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Re: wont heat above 58 degrees
Not knowing where you live or what the average temp is, it's tough to help you. If I may assume that the heater used to heat just fine and now it is not, I would look at either not enough gas supply (bad gas regulator at meter or tank), or the temperature probe is not giving the circuit board the correct reading. Remove the left side panel against the wall and look for a yellow wire with a black rubber tip. Take an ice cube and place it on the probe. The heater should turn on. Now pinch the probe with your hand. Your body heat will eventually tell the unit to shut off. If it has no effect, you will need a new probe (they call it a thermister). Have your gas company check the gas pressure and make sure it is within spec. The WTA model has some programming that may have scrambled. Reset the set temperatures by following the manual or going to Rinnai.us to view one. Hope this helps.
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One gallon when applied to a horizontal wall will cover 820 sq. ft. above 87 degrees F. OAT, standard humidity, MSL. thirsty , smooth surface and a way to measure and maintain a 1 mil thickness, in-doors and oil based paint, will skin over as it dries. latex will measure to 1200 sq. ft. @95* F.
There are alot of factors when dealing with this problem. Heat Load ( Typical A/C unit is designed with a split of 20 degrees farenheit.) If you measure the temperature leaving the discharge registers, the temperature should be around 20 degrees colder than the air entering the return air grille (Filter Location). Also your unit seems to be a 3 ton; In which this system is designed for roughly 450 sq. ft. per ton and can go as high as 550 sq. ft. on newer homes with more than adequate insulation values. On older homes with minimual insulation the 400- to 450 sq.ft. rule per ton should be observed. Another reason could be that the units needs servicing like a dirty condenser coil or evaporator coil, improper refrigerant charge, etc can all be issues that can result in your problem.
Finally, most typical units or designed to maintain a home 20-25 degrees below outside temperature. Example 95 degrees outside, inside should not be set lower than 70 to 75 degrees, and the 5 degree range depends on the SEER (Seasonal Energy Efficiency Rating/Ratio ) of your unit. Hope I was helpful in giving you some direction in things to look for to resolve your problem.
Judging by it's Btu Output, it should comfortably handle heating up to 300 square feet. This is based on the room having average insulation and average energy efficient measures in place. All houses are different, so what may work outstandingly in one person's home, may only do an average job in another''s.
Rinnia makes a good product, but it's longevity is based on how wall the consumer maintains the product. No heater is maintenance free. They all require at minimum, of annual service. Usually, in the Fall, prior to the heating season.
First off - the 'rule of thumb' is 600' per ton of Air Conditioning. In other words your old unit is a 2 ton unit. So - 2 tons x 600' = 1200'. As you can see if you install the 2.5 ton unit - you will be installing a AC that 'could' cool a 1500 sq ft house (2.5 x 600' =1500 sq ft.). Slightly more than what you need; and the 3.5 ton unit is 'way to big,' (3.5 x 600' = 2100 sq ft.).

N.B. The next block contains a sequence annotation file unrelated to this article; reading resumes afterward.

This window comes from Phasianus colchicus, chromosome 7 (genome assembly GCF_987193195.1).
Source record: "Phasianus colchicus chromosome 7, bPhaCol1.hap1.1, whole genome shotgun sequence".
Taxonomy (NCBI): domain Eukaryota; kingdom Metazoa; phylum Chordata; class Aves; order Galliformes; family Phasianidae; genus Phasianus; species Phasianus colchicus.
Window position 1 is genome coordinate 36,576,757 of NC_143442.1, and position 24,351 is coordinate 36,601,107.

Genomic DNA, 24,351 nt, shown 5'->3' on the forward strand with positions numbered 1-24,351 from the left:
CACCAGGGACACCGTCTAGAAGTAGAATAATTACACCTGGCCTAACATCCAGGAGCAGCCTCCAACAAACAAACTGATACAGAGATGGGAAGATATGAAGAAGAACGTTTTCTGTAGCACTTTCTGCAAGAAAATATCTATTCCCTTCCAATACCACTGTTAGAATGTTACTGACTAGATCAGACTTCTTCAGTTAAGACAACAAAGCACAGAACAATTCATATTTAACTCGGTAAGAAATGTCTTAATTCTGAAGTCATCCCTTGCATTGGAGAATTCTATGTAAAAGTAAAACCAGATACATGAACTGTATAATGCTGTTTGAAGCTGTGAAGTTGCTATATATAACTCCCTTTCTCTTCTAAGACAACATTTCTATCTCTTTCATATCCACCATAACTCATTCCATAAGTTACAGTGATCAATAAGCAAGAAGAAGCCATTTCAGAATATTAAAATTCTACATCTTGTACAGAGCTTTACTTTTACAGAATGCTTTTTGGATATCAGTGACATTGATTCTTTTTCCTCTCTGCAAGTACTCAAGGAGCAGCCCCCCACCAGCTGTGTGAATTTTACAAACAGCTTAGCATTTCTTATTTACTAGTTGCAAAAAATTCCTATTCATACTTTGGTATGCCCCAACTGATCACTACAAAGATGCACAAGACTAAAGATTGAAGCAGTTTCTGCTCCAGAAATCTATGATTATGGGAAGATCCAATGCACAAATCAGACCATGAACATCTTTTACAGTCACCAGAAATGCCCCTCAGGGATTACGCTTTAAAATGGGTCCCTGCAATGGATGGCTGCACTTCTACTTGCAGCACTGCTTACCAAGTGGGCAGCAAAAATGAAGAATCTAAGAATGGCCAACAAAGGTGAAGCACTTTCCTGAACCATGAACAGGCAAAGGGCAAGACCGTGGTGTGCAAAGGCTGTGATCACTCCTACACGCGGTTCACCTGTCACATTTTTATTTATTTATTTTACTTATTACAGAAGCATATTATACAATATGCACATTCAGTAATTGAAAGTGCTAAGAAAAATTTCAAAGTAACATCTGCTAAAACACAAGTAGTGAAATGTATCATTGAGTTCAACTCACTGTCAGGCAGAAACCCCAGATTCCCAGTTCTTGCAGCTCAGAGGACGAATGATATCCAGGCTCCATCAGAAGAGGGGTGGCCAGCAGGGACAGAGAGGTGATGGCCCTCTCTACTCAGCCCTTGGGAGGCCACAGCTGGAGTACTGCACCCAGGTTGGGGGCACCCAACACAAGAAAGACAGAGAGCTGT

Note: fyi - many in the AC business will sometimes refer to tonnage in btu's, i.e. 1 ton = 12000 btu - hence a '2 ton unit' can also be referred to as a 24000 btu unit and vice versa.
So... from the above - you can easily see that "2 tons" of Air conditioning is what is required to cool the 'average' home of 1100 sq ft. "roughly speaking."
Note: it is always best to have a professional 'size' your cooling/heating needs.
One of your questions was could you 'mix tonnage?'
The answer is 'usually you don't mix the tonnage of your outside/inside units.' However, professionals sometimes do (mix the tonnage) in certain situations, and installing a 2.5 ton outside unit with an existing 2 ton inside unit is often done, however, there are some 'tech issues' here and - I would "again" recommend that you call a Service Tech to help you with the sizing/mixing of your cooling/heating needs.
Mark is right 5 tons is way too big and you are probably icing up. Even here in Az we size units to no less than 500 sq. ft. per ton and more like 700 sq. ft. per ton. What is the make and model number of your unit? I'm a Goodman Authorized Contractor so I should have most info on hand.
do you live there? if so here are the rules for setting back temperature: do not lower the temperature more than 8 degrees F from the temperature you want it when your there, setting it back for periods of less than eight hours is also somewhat futile. Due to laws of thermo-dynamics the heat required to recover from more extreme setbacks or shorter periods of time exceeds the savings acquired by taking said action. As to your question directly there are no reasons why your thermostat should not function at any setpoint temperature that it is allowed to set to (45 normally being the lowest) if it does not function below 58 degrees it has a failure and should be replaced before it fails completely. Suggest a Robertshaw or Braeburn brand thermostat, Honeywell quality has slipped over the past decade to unacceptable levels. Unless your considering a Hunter in which case buy another Honeywell.
the unit runs all the time because of the fan (ventilation motor)-but it is not working on cooling or heating all the time - The ventilation motor pushes the air from the room through the machine and when the termostat is reading that you set it up for cooler air or warm air it will turn on the air conditioning part or the heating part of the machine-it is very good system actually